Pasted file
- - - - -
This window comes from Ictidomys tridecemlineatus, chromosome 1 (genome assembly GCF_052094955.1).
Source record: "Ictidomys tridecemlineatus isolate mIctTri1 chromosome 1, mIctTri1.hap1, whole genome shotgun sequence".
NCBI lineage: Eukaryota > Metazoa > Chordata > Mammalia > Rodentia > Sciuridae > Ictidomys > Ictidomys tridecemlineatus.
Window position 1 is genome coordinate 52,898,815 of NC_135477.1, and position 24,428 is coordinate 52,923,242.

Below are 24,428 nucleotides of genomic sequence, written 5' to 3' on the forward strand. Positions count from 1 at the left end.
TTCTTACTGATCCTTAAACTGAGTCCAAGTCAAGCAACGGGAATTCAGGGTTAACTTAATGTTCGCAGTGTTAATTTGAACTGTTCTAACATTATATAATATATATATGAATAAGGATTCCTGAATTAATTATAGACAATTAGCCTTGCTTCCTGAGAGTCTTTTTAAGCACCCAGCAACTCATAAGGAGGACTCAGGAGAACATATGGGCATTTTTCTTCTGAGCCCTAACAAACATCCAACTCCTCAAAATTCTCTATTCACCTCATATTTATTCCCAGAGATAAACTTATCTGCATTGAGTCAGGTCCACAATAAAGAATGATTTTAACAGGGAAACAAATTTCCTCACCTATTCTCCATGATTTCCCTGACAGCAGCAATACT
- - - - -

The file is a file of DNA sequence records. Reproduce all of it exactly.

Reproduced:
This window comes from Ictidomys tridecemlineatus, chromosome 1 (genome assembly GCF_052094955.1).
Source record: "Ictidomys tridecemlineatus isolate mIctTri1 chromosome 1, mIctTri1.hap1, whole genome shotgun sequence".
NCBI lineage: Eukaryota > Metazoa > Chordata > Mammalia > Rodentia > Sciuridae > Ictidomys > Ictidomys tridecemlineatus.
Window position 1 is genome coordinate 52,898,815 of NC_135477.1, and position 24,428 is coordinate 52,923,242.

Below are 24,428 nucleotides of genomic sequence, written 5' to 3' on the forward strand. Positions count from 1 at the left end.
TTCTTACTGATCCTTAAACTGAGTCCAAGTCAAGCAACGGGAATTCAGGGTTAACTTAATGTTCGCAGTGTTAATTTGAACTGTTCTAACATTATATAATATATATATGAATAAGGATTCCTGAATTAATTATAGACAATTAGCCTTGCTTCCTGAGAGTCTTTTTAAGCACCCAGCAACTCATAAGGAGGACTCAGGAGAACATATGGGCATTTTTCTTCTGAGCCCTAACAAACATCCAACTCCTCAAAATTCTCTATTCACCTCATATTTATTCCCAGAGATAAACTTATCTGCATTGAGTCAGGTCCACAATAAAGAATGATTTTAACAGGGAAACAAATTTCCTCACCTATTCTCCATGATTTCCCTGACAGCAGCAATACT